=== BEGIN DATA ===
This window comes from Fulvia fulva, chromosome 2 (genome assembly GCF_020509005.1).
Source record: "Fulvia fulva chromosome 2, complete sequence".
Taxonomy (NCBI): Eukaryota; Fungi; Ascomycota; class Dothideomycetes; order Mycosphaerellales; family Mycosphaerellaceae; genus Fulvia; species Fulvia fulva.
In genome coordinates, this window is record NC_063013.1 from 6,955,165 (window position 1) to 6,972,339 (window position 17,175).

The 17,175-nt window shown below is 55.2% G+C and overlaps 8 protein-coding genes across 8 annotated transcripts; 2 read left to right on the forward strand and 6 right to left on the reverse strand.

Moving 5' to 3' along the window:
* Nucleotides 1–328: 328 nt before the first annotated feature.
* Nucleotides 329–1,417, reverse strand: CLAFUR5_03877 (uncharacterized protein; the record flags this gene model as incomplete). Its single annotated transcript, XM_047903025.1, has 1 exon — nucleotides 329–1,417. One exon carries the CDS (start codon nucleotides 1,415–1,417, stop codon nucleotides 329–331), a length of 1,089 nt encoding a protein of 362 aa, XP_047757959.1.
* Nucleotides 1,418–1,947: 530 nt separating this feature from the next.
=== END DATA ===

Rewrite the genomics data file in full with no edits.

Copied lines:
This window comes from Fulvia fulva, chromosome 2 (genome assembly GCF_020509005.1).
Source record: "Fulvia fulva chromosome 2, complete sequence".
Taxonomy (NCBI): Eukaryota; Fungi; Ascomycota; class Dothideomycetes; order Mycosphaerellales; family Mycosphaerellaceae; genus Fulvia; species Fulvia fulva.
In genome coordinates, this window is record NC_063013.1 from 6,955,165 (window position 1) to 6,972,339 (window position 17,175).

The 17,175-nt window shown below is 55.2% G+C and overlaps 8 protein-coding genes across 8 annotated transcripts; 2 read left to right on the forward strand and 6 right to left on the reverse strand.

Moving 5' to 3' along the window:
* Nucleotides 1–328: 328 nt before the first annotated feature.
* Nucleotides 329–1,417, reverse strand: CLAFUR5_03877 (uncharacterized protein; the record flags this gene model as incomplete). Its single annotated transcript, XM_047903025.1, has 1 exon — nucleotides 329–1,417. One exon carries the CDS (start codon nucleotides 1,415–1,417, stop codon nucleotides 329–331), a length of 1,089 nt encoding a protein of 362 aa, XP_047757959.1.
* Nucleotides 1,418–1,947: 530 nt separating this feature from the next.